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Regression #12660

Updated by Jim Pingle 5 months ago

It's not clear why, but sometimes pf is putting the interface address as the gateway on a state instead of the actual next hop gateway. When this happens, the packet gets stuck in a loop in pf. The packet counters rapidly increase, and CPU usage on netisr queues hits 100%. The more states this happens to, the more queues end up at 100% and the larger the load on the firewall. Eventually, the firewall locks up, but that could be due to heat from most/all the cores running at 100%. 

 <pre> 
   PID USERNAME      PRI NICE     SIZE      RES STATE      C     TIME      WCPU COMMAND 
    12 root          -72      -       0B     576K CPU5       5    18:49    99.69% [intr{swi1: netisr 2}] 
    12 root          -72      -       0B     576K CPU6       6    38:01    99.66% [intr{swi1: netisr 5}] 
    12 root          -72      -       0B     576K CPU3       3    37:51    99.65% [intr{swi1: netisr 0}] 
    12 root          -72      -       0B     576K CPU4       4    32:17    99.65% [intr{swi1: netisr 1}] 
    12 root          -72      -       0B     576K CPU2       2    38:03    99.59% [intr{swi1: netisr 6}] 
    11 root          155 ki31       0B     128K RUN        7    14:14    99.20% [idle{idle: cpu7}] 
    12 root          -72      -       0B     576K CPU0       0    34:25    98.88% [intr{swi1: netisr 4}] 
    11 root          155 ki31       0B     128K CPU1       1    18:11    92.38% [idle{idle: cpu1}]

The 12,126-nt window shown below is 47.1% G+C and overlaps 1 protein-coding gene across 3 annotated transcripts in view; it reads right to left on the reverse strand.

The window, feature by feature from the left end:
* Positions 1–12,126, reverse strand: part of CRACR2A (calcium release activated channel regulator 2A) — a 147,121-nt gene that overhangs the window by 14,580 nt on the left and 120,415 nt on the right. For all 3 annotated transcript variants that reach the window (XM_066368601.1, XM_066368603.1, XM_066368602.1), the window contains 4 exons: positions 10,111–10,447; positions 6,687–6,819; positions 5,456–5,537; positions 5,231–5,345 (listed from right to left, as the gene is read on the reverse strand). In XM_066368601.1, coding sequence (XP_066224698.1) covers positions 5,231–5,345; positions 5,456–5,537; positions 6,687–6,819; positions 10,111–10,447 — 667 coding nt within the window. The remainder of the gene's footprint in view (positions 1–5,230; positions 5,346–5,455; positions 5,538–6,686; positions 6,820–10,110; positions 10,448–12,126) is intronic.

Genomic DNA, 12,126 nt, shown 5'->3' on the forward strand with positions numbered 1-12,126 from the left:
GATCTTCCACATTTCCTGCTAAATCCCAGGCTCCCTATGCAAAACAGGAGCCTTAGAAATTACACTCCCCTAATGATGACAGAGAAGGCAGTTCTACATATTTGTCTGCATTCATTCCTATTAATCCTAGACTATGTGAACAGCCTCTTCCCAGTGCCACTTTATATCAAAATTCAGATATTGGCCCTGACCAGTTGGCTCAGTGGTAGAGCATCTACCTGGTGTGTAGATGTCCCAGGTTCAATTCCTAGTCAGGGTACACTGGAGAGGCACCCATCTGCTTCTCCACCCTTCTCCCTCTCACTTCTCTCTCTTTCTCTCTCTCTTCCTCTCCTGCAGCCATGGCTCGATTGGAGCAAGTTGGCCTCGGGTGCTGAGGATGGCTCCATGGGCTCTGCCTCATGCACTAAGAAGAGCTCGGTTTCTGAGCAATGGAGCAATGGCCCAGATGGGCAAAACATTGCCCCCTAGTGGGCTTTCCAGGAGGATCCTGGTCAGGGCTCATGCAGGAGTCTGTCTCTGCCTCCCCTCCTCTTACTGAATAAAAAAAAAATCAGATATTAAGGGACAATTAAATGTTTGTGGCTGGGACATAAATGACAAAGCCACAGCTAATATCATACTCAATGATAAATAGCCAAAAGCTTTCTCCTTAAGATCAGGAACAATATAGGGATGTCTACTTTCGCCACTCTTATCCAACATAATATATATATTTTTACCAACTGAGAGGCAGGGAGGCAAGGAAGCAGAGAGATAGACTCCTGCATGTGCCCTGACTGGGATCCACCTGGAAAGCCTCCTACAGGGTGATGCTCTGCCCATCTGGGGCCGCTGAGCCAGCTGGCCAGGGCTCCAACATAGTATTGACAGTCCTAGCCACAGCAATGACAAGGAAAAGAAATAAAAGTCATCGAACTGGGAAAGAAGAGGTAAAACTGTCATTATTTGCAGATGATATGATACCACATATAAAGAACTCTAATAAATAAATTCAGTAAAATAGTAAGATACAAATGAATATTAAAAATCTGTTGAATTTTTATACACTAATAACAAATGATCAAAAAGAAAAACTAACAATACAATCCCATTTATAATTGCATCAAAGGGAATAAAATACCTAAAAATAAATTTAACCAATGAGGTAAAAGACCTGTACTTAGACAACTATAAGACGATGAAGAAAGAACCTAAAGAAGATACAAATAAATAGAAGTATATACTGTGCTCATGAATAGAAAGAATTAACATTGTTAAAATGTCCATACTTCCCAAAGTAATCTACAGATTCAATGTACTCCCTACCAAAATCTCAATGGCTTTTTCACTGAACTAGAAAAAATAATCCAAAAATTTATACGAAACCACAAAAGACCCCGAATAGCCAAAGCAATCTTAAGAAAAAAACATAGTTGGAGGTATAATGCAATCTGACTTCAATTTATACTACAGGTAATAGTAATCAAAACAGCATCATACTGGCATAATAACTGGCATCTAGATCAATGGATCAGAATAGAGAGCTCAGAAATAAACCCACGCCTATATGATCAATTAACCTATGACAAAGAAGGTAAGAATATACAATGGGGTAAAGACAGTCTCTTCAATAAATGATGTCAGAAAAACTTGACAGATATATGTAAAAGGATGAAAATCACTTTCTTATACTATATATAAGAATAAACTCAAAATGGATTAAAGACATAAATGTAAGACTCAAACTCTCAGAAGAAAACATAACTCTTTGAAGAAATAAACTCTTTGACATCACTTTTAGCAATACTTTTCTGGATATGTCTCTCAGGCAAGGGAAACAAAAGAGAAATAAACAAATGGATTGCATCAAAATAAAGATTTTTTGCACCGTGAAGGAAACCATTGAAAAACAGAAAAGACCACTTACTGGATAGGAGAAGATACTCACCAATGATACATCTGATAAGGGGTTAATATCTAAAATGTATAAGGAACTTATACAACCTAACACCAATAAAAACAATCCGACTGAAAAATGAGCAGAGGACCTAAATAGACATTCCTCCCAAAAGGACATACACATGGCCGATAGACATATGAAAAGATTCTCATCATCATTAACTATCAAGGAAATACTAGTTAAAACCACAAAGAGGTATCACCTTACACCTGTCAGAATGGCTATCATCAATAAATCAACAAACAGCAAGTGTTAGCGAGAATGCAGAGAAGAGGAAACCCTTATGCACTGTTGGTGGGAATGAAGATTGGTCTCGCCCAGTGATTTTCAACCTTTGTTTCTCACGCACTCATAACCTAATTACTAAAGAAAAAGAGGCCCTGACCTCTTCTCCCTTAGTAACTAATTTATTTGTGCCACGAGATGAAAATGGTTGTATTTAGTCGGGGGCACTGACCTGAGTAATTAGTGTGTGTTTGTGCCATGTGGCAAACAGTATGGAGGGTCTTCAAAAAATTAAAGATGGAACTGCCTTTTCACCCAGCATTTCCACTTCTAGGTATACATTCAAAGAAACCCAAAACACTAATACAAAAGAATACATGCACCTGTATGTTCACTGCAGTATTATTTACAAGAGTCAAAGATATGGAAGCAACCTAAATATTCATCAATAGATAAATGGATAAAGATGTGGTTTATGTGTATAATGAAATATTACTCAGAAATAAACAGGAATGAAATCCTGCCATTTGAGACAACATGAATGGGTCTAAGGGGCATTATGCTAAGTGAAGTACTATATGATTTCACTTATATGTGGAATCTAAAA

</pre> 

 In most cases the states are fine, but every once in a while, a state ends up with the wrong gateway without any clear apparent cause. 

 The following sets of states were all present in the state table at the same time: 

 <pre> 
 all tcp 142.250.190.14:443 <- a.a.a.58:39980         CLOSED:SYN_SENT 
    [0 + 4294901760]    [2831073638 + 16777216] 
    age 00:01:20, expires in 00:00:30, 11979109:0 pkts, 718746540:0 bytes, rule 268 
    id: d9cbd66100000000 creatorid: 6a679c92 gateway: w.w.w.2 
    origif: igb0 
 all tcp a.a.a.58:39980 -> 142.250.190.14:443         SYN_SENT:CLOSED 
    [2831073638 + 16777216]    [0 + 4294901760] 
    age 00:01:20, expires in 00:00:30, 11979109:0 pkts, 718746540:0 bytes, rule 164 
    id: dacbd66100000000 creatorid: 6a679c92 gateway: 0.0.0.0 
    origif: igb5 
 </pre> 

 As you can see in the above state, it's only the first TCP SYN packet of a connection, and no response. The packet counter and byte counter are exceptionally large. The gateway is @w.w.w.2@ which is actually the interface address of the WAN the packet should exit, @igb5@. 

 When making a packet capture on the client and on the firewall interfaces these packets *are not* actually on the wire. Thus, they appear to be looping internally in pf. 

 This next state pair is for the exact same source and destination but the connection completed successfully. Note that it has the correct gateway on the first state, @w.w.w.1@. 

 <pre> 
 all tcp 142.250.190.14:443 <- a.a.a.58:39978         FIN_WAIT_2:FIN_WAIT_2 
    [1673491087 + 4287496704] wscale 8    [3482141425 + 327936] wscale 8